In every phase of the ground assault it launched on 27 October, the IOF has ordered residents to leave their homes and migrate to so-called “safe zones.” The waves of migration began in the north and moved first to central Gaza and then further south. However, even as the civilians fled southwards, they were not spared the shelling of their cars on the roads and then in the places in which they found shelter.

The Israeli ground operation in Gaza has reached Khan Yunis. But even though it has not yet proceeded into Rafah, the IOF has subjected the area to extensive shelling and bombardment, as has been the case since 7 October.

Gaza-based political analyst Nidal Khadra told Al-Ahram Weekly that the Israeli authorities fear that Egypt will bring humanitarian relief into Gaza without it being subjected to Israeli inspection should the IOF move forward with its plan to invade Rafah in defiance of international warnings.

Khadra, a close observer of Israeli affairs, said that “as the IOF nears the end of the offensive in Khan Yunis to dismantle the Hamas brigade there, it is preparing for a ground manoeuvre in Rafah to dismantle four battalions that the IOF believes are much weaker than the Hamas force in Khan Yunis. But the challenge is how to fight when there are 1.5 million civilians in Rafah.”

Israel would like to achieve two things in the immediate future in connection with Gaza, he said. The first is a hostage deal, and the second is to deal with the Philadelphi Corridor, a narrow strip of land along the border between Gaza and Egypt.

“Egypt is the key to both. Israel will certainly not be able to enter the Philadelphi Corridor without coordinating with Egypt and without international support, especially from Washington,” Khadra said.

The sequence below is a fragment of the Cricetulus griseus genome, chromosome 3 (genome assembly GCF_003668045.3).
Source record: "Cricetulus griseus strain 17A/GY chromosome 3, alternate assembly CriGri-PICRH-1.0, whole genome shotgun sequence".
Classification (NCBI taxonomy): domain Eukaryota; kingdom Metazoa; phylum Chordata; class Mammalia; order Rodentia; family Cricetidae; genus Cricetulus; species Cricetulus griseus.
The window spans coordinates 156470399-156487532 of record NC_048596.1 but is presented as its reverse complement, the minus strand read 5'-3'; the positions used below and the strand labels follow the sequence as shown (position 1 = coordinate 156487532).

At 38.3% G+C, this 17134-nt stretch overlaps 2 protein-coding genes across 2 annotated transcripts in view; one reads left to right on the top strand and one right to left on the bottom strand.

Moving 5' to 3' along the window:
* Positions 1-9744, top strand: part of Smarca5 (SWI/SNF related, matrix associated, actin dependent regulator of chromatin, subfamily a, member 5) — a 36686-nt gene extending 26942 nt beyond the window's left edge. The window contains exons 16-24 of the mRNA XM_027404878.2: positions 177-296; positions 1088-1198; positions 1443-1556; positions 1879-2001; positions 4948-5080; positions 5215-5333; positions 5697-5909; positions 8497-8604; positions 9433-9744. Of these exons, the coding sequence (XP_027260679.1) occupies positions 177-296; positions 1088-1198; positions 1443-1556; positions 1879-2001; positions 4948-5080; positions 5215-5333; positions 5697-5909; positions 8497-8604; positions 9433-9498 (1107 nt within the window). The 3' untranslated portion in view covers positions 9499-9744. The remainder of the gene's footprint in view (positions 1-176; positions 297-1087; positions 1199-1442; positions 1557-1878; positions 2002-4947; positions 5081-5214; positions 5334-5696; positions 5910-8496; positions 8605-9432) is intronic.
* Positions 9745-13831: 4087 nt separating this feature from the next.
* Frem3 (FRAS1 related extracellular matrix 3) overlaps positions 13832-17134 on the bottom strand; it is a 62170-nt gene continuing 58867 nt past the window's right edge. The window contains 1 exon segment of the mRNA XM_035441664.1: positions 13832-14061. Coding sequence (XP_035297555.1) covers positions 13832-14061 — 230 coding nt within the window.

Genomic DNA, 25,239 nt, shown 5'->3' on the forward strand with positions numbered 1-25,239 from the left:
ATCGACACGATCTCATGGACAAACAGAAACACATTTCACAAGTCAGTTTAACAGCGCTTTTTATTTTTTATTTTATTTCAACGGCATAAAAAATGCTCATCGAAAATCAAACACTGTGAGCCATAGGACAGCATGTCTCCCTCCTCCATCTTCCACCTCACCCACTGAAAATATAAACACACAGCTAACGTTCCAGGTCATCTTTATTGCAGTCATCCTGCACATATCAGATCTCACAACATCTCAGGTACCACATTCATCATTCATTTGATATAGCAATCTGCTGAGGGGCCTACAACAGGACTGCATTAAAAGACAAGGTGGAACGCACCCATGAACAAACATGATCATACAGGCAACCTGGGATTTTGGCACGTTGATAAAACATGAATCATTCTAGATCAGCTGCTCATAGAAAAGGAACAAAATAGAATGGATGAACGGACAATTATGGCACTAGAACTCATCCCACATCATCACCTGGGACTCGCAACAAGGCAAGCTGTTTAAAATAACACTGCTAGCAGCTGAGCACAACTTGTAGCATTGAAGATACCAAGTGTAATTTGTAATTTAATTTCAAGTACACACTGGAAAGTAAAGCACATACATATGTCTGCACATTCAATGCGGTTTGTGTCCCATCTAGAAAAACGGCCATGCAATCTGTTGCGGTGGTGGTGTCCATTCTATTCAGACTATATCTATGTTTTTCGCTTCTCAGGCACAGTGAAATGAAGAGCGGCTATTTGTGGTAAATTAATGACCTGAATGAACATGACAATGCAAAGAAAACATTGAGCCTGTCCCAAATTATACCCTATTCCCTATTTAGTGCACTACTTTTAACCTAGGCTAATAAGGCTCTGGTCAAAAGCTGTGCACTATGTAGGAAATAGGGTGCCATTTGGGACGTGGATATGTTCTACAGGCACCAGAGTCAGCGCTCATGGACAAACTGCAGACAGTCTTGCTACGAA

UN Palestinian refugee agency UNRWA Spokesman Adnan Abu Hasna echoed the grave concerns of the UN secretary-general and other international officials. “A severe humanitarian catastrophe will result if the Israeli Occupation Forces invade the Rafah region in southern Gaza with over one and a half million displaced persons packed into that small area. With nowhere else for them to go further south, an attack on Rafah could only mean killing more civilians,” he said.

A Palestinian Fatah Movement leader believes that the aim of a potential military operation against Rafah is to empty Gaza of its inhabitants. The way Israel has been conducting the war shows that a genocide is in progress in Gaza, he said, and he appealed to international public opinion to intervene to stop the genocide in Rafah and prevent the impending catastrophe.

In a statement to the Weekly, Dimitri Diliani, spokesman for the Democratic Reform Movement (DRM) and a member of Fatah’s Revolutionary Council, said that “several days ago, in the course of its flagrant and ongoing flouting of all humanitarian and international values and principles, the Israeli Occupation Authority threatened to invade Rafah in the southern Gaza Strip in what is a clear intention to shed more blood of our Palestinian people who have been displaced from the northern and central sectors in search of safety only to be bombarded again in the areas the Occupation Forces had designated as safe zones.”

“Even as more than 600,000 children and their families have fled to Rafah, the Israeli air strikes have continued without interruption across the entire Strip, including Rafah, which the occupation had said was a safe zone,” he said.